Water is one of the best electricity conductors and a damp problem in your home can damage your electrical installation, whether it affects a single socket or all the wiring. This problem demands urgent attention, particularly in the cold and winter months.
Homes need a certain level of humidity in the air. The recommended optimum level is between 40-50%. Anything higher may cause problems with damp and mould, most of which are caused by condensation. The solution is to prevent damp from stagnating, which you can do by installing electric dehumidifiers or ventilating your house for ten minutes a day.
Damp also causes you to use more electricity. The higher the humidity, the more difficult it is to heat or cool a home, causing you to set the air conditioning at a lower temperature in summer to get rid of that muggy feeling or turn up the heat in winter.
Why do homes get damp and humid?
There are several types of damp, humidity and moisture capable of causing damage.
Damp caused by leaks from the outside, mainly in the rainy months because of defective insulation, buildings that are not watertight and walls in very poor condition. In this case, the water trickles in through the building materials, and drips, black marks and mould appear. This is the worse type of damp, because it is invisible until it is too late to prevent the damage.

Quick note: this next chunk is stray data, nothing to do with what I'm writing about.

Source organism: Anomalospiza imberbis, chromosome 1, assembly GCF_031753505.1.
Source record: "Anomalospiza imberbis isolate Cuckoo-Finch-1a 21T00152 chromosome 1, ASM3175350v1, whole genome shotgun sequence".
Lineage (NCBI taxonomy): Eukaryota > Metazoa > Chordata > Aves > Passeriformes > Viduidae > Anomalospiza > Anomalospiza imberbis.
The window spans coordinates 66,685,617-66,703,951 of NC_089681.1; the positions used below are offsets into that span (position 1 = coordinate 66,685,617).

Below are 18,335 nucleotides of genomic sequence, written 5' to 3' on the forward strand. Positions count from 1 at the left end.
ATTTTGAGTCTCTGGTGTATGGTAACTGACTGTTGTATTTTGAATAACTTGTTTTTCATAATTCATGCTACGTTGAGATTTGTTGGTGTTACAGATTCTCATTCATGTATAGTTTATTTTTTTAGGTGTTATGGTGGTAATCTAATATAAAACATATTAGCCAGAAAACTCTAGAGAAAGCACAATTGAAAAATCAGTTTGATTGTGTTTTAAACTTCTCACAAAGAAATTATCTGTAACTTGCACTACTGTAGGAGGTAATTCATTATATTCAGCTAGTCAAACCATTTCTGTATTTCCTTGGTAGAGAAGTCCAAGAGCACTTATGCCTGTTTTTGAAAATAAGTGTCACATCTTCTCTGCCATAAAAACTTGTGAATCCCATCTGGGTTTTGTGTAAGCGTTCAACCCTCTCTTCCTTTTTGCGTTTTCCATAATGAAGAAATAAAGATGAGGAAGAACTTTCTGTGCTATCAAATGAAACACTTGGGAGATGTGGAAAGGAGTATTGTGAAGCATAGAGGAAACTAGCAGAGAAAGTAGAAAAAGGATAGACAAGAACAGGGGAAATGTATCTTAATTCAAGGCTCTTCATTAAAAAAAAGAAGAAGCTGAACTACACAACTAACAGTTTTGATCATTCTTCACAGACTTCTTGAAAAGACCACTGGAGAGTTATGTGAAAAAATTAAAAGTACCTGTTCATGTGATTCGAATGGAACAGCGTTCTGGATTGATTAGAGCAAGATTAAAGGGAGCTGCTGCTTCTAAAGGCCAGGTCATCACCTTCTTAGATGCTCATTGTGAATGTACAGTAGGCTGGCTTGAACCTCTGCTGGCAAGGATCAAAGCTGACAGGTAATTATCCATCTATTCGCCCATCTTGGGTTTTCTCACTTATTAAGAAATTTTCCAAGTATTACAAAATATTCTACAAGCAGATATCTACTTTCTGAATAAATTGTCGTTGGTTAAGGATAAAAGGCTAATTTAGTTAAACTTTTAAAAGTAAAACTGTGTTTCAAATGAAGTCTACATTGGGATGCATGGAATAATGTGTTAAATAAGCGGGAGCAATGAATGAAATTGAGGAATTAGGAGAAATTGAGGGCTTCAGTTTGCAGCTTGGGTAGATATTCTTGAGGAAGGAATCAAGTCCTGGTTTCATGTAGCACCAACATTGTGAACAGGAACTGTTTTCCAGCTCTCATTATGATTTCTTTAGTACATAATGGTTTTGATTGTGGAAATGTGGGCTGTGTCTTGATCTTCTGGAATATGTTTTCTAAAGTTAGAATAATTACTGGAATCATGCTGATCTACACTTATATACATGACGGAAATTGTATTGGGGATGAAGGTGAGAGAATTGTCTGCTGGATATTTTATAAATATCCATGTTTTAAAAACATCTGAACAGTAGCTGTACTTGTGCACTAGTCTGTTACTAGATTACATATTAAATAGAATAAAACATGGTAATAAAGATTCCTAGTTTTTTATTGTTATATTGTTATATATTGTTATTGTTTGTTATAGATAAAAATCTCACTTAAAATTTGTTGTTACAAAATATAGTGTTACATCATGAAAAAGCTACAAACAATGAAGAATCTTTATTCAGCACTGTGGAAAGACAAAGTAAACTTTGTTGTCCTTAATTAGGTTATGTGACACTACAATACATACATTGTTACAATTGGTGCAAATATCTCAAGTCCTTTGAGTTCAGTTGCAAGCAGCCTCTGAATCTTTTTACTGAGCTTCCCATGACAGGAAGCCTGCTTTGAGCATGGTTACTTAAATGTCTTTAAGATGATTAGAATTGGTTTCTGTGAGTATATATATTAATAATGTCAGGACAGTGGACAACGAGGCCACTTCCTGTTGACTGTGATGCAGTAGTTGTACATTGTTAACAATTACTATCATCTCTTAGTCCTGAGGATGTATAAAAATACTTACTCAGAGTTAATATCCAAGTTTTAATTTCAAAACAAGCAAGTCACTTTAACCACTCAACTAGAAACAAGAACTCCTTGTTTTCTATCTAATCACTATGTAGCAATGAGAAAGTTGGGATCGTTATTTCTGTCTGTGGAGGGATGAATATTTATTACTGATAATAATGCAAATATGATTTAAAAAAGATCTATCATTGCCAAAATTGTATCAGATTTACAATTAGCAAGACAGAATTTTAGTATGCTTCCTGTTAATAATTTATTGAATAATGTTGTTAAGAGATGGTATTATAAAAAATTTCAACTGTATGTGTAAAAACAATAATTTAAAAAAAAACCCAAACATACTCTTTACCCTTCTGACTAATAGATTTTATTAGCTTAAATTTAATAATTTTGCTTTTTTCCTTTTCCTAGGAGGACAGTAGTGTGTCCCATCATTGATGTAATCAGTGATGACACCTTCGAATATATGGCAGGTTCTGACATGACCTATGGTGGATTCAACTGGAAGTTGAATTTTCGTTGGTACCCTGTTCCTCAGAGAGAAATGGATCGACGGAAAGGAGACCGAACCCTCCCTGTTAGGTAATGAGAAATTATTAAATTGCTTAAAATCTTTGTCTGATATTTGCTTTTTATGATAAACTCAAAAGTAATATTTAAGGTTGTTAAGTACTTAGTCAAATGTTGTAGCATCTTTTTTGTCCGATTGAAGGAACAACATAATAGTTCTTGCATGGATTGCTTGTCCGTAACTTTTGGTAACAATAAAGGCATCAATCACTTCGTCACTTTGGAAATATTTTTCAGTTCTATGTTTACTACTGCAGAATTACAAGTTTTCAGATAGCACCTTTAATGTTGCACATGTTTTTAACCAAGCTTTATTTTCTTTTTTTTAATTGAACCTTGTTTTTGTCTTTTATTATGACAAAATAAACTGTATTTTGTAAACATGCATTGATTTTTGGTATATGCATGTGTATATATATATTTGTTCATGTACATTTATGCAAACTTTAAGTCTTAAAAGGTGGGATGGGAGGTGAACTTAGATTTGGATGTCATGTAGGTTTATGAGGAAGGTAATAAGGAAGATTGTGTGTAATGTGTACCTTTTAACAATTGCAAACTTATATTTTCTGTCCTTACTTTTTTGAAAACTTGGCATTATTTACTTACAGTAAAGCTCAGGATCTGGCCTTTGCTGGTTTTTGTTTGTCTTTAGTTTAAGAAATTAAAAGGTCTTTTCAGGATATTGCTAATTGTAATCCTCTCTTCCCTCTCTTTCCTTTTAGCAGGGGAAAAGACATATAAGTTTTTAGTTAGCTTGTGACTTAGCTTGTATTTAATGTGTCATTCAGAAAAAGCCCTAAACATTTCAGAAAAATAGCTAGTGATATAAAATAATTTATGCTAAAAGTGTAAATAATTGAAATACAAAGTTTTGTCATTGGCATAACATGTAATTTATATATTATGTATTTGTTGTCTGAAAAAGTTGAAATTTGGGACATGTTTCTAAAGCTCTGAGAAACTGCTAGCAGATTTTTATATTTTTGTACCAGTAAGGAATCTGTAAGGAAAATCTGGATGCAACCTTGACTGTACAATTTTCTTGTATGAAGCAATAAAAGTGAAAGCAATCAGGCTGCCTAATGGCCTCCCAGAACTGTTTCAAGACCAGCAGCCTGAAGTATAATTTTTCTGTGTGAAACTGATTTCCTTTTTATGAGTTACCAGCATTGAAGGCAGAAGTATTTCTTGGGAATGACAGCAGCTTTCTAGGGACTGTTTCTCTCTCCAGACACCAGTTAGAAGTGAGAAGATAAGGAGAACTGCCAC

Condensation occurs when there is too much humidity in the air. When moisture-laden air comes into contact with cold surfaces such as windows or walls, the vapour in the air condenses and turns into water. This forms misting, which we often see when the weather is cold. It can also leave stains on walls and damage paintwork, cause bad odours, lead to the growth of mould and even make household textiles feel damp. Homes with this problem have higher electricity bills because of the cost of running heating or dehumidifiers.
Another problem is rising damp (capillary rise), which is caused by the type of land on which the home is built or the materials used in its construction. Water goes into the subsoil and rises through walls, causing serious structural damage. This is often a problem in old and poorly insulated houses, built with permeable or porous materials in damp areas. Mould can appear on the floor and the walls always feel damp.